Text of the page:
Postdoctoral and Clinical Fellowship Awardees

2024 Awardees

portrait of cancer researcher Metin Cetin 

Metin Cetin, Ph.D.

LOWVELO Post-doctoral Fellow

Project: Targeting Metabolic Plasticity in Triple-Negative Breast Cancer

Mentor: Ozgur Sahin, Ph.D.

Triple negative breast cancer (TNBC) is the most aggressive breast cancer subtype. It accounts for ~15% of all breast cancer patients yet is responsible for 30% of breast cancer deaths. The lack of receptors for targeted therapies limits the therapeutic options to conventional chemotherapy. Furthermore, high metabolic heterogeneity/plasticity allow TNBC cells to rewire their metabolism and activate compensatory pathways to survive. Therefore, blocking metabolic plasticity in TNBC remains an unmet clinical need to be addressed. This project will focus on targeting metabolic rewiring in TNBCs and will develop effective combinatorial strategies to exploit the metabolic vulnerabilities of tumors and block the compensatory metabolic pathways, ultimately improving clinical outcome.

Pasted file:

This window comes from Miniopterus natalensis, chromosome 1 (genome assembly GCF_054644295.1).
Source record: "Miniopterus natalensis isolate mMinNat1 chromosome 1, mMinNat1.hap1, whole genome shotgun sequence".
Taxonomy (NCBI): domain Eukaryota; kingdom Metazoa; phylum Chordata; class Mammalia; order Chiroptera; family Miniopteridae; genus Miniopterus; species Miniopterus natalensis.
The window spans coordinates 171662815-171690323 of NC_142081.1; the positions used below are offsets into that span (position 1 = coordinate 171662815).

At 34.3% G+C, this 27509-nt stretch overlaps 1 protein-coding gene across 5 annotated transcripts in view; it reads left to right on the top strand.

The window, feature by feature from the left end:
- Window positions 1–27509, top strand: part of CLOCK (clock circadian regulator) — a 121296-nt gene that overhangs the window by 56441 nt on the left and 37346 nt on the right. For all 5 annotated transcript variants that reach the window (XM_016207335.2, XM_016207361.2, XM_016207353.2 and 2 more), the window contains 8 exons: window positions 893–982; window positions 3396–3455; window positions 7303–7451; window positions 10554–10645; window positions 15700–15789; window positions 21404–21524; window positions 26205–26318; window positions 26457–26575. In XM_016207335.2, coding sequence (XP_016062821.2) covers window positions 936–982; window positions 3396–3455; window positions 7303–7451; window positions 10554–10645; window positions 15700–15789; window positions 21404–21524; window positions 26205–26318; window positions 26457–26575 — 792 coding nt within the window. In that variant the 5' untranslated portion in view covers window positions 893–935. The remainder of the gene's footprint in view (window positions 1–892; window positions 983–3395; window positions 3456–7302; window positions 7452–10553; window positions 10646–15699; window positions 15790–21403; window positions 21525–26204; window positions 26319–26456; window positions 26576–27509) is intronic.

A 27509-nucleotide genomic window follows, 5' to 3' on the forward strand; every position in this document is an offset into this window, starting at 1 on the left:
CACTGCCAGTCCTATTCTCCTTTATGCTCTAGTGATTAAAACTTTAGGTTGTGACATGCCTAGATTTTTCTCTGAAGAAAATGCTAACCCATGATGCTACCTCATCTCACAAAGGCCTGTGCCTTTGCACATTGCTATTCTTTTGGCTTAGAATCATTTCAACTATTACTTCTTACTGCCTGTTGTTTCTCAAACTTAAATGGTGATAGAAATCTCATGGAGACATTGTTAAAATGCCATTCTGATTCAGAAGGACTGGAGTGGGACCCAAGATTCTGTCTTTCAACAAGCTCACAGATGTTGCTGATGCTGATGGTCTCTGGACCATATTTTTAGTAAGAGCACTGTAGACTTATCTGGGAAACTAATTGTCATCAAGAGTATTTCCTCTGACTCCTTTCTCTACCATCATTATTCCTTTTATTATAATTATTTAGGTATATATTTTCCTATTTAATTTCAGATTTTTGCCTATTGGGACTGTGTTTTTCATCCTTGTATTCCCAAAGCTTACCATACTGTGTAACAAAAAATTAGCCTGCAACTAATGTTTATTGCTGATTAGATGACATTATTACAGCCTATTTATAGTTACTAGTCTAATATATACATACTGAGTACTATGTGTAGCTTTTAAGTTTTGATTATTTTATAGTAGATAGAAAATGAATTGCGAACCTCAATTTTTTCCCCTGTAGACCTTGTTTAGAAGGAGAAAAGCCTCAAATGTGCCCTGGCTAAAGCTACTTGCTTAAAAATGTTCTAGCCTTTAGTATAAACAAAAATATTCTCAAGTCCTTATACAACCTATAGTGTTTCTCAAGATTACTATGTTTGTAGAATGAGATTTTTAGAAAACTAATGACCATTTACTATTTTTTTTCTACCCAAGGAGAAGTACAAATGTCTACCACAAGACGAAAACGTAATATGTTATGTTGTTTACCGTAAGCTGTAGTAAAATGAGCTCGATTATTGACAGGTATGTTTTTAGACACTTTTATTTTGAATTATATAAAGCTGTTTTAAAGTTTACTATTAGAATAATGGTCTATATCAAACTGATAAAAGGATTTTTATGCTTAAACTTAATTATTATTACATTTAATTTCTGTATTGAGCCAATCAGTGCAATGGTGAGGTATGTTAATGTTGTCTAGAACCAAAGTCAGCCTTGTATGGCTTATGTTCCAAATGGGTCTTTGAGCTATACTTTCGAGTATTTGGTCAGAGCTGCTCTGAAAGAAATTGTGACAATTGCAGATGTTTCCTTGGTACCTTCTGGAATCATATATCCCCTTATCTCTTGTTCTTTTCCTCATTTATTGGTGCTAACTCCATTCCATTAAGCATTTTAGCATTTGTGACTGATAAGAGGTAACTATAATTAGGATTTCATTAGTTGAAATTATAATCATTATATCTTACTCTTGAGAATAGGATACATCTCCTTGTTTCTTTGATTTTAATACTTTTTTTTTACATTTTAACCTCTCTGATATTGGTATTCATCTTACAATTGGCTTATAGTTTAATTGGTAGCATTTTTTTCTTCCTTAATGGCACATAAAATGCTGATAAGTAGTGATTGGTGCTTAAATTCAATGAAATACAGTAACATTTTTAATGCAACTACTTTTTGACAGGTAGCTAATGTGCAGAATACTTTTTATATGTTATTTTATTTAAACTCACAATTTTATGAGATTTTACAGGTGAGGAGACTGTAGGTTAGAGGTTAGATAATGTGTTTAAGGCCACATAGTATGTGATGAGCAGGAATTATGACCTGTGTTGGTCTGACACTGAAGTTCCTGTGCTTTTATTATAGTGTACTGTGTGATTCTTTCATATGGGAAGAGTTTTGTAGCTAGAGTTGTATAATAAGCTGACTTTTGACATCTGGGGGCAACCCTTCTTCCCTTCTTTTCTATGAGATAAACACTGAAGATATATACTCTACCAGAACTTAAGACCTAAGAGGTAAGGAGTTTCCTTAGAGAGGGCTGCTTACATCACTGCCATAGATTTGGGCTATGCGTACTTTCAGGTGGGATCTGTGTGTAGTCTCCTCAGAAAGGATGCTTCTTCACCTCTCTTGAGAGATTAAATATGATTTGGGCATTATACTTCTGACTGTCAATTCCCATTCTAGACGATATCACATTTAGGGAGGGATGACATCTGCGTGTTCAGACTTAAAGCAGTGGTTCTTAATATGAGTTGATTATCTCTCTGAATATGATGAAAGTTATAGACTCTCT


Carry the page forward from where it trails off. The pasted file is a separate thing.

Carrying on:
portrait of cancer researcher Maria Turos Cabal 

Maria Turos-Cabal, Ph.D.

LOWVELO Post-doctoral Fellow

Project: Uncovering Novel SHH Regulators for Patients with Treatment Resistant Medulloblastoma

Mentor: Jezabel Rodriguez Blanco, Ph.D.

Medulloblastoma, the most common malignant brain tumor in children, is currently classified into four major subgroups. Tumors within the Sonic Hedgehog (SHH) subgroup account for one-third of the cases and are characterized by constant activation of SHH signaling. While 75% of children with SHH medulloblastoma survive, they face the consequences of aggressive current therapies (surgery, radiotherapy, and chemotherapy).